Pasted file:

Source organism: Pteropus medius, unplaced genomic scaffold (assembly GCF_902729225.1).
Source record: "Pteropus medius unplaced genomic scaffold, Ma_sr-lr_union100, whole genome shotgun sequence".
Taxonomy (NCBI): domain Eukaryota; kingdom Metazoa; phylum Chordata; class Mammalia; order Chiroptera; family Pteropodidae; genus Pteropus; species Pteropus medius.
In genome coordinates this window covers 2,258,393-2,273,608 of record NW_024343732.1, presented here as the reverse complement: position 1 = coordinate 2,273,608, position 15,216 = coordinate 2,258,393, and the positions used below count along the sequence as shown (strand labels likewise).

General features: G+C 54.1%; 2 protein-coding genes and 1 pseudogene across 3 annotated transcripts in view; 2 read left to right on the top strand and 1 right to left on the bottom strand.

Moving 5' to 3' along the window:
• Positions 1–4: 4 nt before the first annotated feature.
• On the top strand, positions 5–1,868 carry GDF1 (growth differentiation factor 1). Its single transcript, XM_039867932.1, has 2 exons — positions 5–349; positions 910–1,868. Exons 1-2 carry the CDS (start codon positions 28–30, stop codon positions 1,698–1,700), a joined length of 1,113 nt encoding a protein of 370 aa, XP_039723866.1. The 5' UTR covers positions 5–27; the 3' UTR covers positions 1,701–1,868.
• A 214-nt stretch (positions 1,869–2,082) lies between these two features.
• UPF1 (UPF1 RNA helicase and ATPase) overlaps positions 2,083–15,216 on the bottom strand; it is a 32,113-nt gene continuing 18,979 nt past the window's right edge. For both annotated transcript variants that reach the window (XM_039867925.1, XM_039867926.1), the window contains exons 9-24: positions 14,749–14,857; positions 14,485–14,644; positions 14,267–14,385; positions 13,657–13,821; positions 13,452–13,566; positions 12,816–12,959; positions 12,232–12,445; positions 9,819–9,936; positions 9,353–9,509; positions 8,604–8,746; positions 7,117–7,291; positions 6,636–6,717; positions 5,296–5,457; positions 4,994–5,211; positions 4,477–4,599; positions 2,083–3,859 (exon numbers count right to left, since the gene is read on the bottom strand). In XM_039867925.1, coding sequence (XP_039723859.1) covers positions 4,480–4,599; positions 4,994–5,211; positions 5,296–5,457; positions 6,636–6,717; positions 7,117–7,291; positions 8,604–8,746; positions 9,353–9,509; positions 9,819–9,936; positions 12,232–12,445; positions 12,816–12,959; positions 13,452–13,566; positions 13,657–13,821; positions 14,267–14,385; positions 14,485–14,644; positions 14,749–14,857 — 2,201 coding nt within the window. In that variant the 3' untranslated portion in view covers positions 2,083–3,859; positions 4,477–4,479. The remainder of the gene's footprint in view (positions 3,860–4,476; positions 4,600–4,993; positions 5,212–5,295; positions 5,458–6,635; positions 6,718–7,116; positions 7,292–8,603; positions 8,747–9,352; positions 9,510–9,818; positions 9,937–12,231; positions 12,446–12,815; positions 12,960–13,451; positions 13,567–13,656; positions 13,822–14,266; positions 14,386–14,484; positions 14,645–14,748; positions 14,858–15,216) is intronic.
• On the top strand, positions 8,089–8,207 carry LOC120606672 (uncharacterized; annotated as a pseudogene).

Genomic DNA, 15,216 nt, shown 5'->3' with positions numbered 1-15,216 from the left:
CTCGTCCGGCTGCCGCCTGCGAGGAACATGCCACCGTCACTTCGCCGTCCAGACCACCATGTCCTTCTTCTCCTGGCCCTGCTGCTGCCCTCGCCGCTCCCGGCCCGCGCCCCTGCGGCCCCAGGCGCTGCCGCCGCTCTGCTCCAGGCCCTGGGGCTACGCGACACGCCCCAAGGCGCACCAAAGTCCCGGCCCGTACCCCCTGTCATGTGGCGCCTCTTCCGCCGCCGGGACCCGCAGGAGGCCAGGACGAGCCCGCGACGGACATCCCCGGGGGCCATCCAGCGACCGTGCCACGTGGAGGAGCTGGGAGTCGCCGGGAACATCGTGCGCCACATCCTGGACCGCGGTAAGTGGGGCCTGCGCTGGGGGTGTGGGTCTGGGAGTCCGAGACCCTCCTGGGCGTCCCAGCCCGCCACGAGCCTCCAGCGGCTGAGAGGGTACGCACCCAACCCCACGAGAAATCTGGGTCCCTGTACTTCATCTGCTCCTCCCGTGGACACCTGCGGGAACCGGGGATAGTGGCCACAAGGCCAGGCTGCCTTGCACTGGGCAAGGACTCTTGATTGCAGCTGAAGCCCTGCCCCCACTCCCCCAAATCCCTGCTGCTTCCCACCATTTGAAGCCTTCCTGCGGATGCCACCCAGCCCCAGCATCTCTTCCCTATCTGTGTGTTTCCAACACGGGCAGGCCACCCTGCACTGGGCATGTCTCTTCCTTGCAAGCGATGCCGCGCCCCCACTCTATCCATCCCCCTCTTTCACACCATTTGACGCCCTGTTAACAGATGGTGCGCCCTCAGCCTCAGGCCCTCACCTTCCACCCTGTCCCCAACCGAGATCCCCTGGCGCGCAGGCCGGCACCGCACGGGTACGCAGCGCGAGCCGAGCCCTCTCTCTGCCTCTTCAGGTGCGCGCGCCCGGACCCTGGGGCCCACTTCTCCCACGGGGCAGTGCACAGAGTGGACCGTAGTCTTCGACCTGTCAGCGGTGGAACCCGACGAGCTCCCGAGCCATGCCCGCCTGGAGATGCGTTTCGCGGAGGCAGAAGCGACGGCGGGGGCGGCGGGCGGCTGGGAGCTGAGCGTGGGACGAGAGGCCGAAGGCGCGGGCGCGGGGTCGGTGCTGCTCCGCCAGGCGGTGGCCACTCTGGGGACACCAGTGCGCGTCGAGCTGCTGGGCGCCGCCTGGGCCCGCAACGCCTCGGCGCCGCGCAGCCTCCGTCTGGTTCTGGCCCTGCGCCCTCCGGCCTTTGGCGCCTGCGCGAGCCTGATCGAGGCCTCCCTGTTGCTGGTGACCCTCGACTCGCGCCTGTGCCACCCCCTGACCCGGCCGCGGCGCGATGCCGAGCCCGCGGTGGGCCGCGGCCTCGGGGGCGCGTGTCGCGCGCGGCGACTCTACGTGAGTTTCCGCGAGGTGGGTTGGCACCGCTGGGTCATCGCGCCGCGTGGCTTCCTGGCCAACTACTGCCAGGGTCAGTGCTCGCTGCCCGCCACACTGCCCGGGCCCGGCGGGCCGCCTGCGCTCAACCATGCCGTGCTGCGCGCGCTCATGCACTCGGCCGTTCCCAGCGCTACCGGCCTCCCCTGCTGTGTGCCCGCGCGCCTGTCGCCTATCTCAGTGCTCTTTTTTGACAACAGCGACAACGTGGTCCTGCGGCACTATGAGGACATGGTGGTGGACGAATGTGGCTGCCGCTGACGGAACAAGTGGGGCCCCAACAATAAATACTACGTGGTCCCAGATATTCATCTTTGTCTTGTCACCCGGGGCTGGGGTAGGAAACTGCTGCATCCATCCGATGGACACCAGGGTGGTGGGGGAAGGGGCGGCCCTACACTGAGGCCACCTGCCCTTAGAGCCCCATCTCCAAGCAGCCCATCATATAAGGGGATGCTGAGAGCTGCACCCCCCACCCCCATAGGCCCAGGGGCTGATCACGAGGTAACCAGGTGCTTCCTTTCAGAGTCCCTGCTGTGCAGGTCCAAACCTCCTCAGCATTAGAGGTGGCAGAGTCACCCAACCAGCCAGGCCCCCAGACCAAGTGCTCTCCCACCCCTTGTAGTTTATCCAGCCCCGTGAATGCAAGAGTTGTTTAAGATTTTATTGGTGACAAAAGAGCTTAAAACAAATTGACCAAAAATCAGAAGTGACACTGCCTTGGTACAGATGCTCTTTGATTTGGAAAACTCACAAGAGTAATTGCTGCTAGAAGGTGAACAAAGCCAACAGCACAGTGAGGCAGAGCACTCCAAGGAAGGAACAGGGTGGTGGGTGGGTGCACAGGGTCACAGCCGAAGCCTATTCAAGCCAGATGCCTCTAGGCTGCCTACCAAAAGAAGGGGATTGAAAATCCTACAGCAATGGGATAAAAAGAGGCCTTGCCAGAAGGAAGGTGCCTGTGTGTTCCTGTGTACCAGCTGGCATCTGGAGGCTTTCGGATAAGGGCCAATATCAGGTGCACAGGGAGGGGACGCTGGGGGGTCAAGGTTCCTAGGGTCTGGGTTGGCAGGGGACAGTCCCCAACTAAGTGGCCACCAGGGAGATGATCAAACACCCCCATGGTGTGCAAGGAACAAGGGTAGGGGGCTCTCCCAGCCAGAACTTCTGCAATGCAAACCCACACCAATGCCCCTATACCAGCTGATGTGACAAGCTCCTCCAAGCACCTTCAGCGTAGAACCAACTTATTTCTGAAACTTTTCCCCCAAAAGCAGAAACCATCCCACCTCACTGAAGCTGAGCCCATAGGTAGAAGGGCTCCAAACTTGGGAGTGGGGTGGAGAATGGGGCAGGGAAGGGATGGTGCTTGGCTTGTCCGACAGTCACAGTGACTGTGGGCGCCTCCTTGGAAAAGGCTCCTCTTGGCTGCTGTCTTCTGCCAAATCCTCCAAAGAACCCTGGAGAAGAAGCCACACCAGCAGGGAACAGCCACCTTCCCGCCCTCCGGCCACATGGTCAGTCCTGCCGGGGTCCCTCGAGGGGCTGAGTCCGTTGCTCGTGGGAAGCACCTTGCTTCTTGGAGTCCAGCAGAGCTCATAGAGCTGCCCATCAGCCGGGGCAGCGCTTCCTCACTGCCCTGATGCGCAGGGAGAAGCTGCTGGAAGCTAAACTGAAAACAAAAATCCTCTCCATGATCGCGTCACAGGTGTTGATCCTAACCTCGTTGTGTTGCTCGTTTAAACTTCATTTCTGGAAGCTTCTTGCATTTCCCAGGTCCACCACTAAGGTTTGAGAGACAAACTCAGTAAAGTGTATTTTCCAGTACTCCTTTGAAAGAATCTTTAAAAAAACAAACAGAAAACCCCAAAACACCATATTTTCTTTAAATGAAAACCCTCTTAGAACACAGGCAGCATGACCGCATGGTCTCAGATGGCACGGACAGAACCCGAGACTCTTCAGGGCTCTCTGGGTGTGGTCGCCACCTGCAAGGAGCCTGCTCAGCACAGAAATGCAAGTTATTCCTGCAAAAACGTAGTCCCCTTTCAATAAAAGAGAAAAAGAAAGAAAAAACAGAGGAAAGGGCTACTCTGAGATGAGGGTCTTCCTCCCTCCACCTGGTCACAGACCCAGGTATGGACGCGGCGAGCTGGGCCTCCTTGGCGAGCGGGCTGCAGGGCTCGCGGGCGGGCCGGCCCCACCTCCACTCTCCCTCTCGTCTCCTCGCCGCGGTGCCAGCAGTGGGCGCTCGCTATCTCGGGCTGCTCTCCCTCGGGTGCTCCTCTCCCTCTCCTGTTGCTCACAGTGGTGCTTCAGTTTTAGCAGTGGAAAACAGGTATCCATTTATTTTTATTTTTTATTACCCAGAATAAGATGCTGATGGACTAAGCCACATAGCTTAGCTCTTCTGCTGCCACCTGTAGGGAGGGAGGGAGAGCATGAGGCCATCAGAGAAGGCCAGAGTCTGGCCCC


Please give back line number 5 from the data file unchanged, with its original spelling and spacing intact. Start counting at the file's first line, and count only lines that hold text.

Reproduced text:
General features: G+C 54.1%; 2 protein-coding genes and 1 pseudogene across 3 annotated transcripts in view; 2 read left to right on the top strand and 1 right to left on the bottom strand.